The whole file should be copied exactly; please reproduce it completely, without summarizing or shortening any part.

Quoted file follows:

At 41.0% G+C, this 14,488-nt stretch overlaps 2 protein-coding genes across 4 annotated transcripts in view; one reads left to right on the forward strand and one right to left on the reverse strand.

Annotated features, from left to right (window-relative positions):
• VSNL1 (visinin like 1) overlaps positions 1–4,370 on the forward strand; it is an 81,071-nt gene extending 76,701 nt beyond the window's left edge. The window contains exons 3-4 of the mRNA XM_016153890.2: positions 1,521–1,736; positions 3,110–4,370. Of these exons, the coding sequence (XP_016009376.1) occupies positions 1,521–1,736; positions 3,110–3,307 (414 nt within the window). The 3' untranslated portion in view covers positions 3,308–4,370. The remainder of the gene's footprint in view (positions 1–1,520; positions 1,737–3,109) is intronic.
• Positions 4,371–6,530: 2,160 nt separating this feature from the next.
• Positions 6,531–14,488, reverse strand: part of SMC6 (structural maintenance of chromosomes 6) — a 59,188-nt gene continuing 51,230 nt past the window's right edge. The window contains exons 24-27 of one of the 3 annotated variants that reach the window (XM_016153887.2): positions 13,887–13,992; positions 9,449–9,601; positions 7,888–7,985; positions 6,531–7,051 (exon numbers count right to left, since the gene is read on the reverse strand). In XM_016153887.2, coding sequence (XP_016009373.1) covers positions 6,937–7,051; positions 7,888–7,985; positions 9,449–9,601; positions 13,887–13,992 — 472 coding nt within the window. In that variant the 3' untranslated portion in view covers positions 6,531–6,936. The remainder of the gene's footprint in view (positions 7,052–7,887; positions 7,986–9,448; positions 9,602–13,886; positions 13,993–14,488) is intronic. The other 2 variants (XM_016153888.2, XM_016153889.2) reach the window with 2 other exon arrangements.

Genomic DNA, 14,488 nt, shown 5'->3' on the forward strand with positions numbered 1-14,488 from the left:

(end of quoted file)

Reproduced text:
At 41.0% G+C, this 14,488-nt stretch overlaps 2 protein-coding genes across 4 annotated transcripts in view; one reads left to right on the forward strand and one right to left on the reverse strand.

Annotated features, from left to right (window-relative positions):
• VSNL1 (visinin like 1) overlaps positions 1–4,370 on the forward strand; it is an 81,071-nt gene extending 76,701 nt beyond the window's left edge. The window contains exons 3-4 of the mRNA XM_016153890.2: positions 1,521–1,736; positions 3,110–4,370. Of these exons, the coding sequence (XP_016009376.1) occupies positions 1,521–1,736; positions 3,110–3,307 (414 nt within the window). The 3' untranslated portion in view covers positions 3,308–4,370. The remainder of the gene's footprint in view (positions 1–1,520; positions 1,737–3,109) is intronic.
• Positions 4,371–6,530: 2,160 nt separating this feature from the next.
• Positions 6,531–14,488, reverse strand: part of SMC6 (structural maintenance of chromosomes 6) — a 59,188-nt gene continuing 51,230 nt past the window's right edge. The window contains exons 24-27 of one of the 3 annotated variants that reach the window (XM_016153887.2): positions 13,887–13,992; positions 9,449–9,601; positions 7,888–7,985; positions 6,531–7,051 (exon numbers count right to left, since the gene is read on the reverse strand). In XM_016153887.2, coding sequence (XP_016009373.1) covers positions 6,937–7,051; positions 7,888–7,985; positions 9,449–9,601; positions 13,887–13,992 — 472 coding nt within the window. In that variant the 3' untranslated portion in view covers positions 6,531–6,936. The remainder of the gene's footprint in view (positions 7,052–7,887; positions 7,986–9,448; positions 9,602–13,886; positions 13,993–14,488) is intronic. The other 2 variants (XM_016153888.2, XM_016153889.2) reach the window with 2 other exon arrangements.

Genomic DNA, 14,488 nt, shown 5'->3' on the forward strand with positions numbered 1-14,488 from the left: